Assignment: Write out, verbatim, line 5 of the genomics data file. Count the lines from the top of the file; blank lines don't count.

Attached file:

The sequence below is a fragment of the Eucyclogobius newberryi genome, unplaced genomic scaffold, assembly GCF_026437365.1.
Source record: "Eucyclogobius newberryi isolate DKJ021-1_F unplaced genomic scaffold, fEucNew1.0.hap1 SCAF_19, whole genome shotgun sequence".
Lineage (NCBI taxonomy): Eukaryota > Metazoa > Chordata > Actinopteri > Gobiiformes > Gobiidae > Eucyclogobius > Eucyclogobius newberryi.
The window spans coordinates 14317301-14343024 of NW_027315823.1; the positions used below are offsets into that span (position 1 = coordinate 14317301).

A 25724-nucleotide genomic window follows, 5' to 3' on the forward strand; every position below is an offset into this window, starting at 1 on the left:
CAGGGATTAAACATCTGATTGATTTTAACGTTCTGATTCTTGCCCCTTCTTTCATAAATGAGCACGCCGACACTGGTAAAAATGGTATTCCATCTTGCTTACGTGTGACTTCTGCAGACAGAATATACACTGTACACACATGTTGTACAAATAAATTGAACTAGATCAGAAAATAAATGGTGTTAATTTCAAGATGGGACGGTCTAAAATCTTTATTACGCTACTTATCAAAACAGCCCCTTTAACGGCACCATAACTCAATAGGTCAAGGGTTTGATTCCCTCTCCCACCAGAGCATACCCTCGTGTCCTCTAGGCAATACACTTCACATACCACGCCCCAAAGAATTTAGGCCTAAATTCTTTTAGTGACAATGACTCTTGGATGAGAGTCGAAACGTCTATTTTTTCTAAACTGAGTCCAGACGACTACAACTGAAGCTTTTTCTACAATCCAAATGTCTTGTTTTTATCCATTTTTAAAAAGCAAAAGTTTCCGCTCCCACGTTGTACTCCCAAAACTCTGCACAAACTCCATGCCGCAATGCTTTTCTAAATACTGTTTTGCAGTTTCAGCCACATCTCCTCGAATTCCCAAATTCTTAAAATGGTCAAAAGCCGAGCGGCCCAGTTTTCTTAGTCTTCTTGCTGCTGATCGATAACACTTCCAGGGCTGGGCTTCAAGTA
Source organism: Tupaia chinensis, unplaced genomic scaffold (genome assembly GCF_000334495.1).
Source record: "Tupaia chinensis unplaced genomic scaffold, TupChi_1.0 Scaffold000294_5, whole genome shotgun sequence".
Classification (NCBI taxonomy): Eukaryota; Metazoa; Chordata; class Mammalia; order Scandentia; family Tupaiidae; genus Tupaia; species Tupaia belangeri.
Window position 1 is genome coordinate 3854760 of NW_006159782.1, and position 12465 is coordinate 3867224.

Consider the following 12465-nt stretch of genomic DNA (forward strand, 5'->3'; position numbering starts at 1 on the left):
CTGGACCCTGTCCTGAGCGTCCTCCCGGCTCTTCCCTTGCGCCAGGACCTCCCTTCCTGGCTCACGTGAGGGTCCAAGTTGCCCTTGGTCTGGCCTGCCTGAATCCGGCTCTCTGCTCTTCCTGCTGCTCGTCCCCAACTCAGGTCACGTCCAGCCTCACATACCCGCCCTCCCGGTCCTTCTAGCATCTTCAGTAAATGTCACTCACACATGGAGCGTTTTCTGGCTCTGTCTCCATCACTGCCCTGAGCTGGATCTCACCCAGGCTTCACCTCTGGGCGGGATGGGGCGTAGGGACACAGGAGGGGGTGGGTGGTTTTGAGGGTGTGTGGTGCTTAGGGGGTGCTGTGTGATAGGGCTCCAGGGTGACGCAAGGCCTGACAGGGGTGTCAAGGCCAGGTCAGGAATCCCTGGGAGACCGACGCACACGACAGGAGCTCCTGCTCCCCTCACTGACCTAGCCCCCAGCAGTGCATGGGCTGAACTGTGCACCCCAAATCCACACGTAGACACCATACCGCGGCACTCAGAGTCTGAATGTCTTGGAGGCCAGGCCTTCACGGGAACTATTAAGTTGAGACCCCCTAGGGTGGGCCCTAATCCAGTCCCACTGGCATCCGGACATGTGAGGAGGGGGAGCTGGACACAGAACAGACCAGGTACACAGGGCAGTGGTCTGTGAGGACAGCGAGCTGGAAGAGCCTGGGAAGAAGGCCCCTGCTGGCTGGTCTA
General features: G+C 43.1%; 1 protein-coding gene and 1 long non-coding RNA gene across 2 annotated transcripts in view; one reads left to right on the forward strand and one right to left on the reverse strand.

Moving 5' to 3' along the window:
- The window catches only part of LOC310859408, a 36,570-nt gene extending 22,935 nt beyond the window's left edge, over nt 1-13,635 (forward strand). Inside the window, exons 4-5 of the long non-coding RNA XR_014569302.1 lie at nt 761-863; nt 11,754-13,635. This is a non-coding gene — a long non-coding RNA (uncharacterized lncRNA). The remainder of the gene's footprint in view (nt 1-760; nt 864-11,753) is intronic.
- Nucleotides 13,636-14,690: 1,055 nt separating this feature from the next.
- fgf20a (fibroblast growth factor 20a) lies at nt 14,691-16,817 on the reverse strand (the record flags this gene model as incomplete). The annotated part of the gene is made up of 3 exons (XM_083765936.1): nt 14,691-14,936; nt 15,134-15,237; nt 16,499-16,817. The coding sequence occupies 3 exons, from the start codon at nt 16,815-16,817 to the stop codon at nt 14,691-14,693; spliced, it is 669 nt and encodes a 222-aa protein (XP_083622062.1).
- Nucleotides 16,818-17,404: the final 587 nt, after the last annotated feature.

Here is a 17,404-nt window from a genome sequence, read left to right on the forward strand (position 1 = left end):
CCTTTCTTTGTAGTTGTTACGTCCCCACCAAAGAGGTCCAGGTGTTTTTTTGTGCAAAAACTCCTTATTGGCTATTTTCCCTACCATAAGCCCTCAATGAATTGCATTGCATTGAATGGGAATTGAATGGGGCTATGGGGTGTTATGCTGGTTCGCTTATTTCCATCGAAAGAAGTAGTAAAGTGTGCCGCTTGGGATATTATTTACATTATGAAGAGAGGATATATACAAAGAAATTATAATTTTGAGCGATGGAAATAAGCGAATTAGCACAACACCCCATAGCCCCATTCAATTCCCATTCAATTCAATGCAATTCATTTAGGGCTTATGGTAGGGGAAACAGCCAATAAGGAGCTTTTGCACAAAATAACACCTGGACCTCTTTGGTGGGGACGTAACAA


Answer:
A 25724-nucleotide genomic window follows, 5' to 3' on the forward strand; every position below is an offset into this window, starting at 1 on the left: